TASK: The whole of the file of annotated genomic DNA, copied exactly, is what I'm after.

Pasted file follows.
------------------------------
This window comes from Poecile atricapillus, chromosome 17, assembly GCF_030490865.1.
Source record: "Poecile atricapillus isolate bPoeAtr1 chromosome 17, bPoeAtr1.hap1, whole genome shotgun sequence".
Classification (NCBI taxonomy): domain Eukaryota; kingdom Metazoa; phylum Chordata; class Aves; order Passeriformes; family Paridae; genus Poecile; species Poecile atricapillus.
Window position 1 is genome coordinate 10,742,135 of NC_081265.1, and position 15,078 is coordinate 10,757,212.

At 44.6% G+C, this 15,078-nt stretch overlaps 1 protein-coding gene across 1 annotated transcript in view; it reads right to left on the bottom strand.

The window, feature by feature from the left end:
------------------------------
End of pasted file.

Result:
This window comes from Poecile atricapillus, chromosome 17, assembly GCF_030490865.1.
Source record: "Poecile atricapillus isolate bPoeAtr1 chromosome 17, bPoeAtr1.hap1, whole genome shotgun sequence".
Classification (NCBI taxonomy): domain Eukaryota; kingdom Metazoa; phylum Chordata; class Aves; order Passeriformes; family Paridae; genus Poecile; species Poecile atricapillus.
Window position 1 is genome coordinate 10,742,135 of NC_081265.1, and position 15,078 is coordinate 10,757,212.

At 44.6% G+C, this 15,078-nt stretch overlaps 1 protein-coding gene across 1 annotated transcript in view; it reads right to left on the bottom strand.

The window, feature by feature from the left end: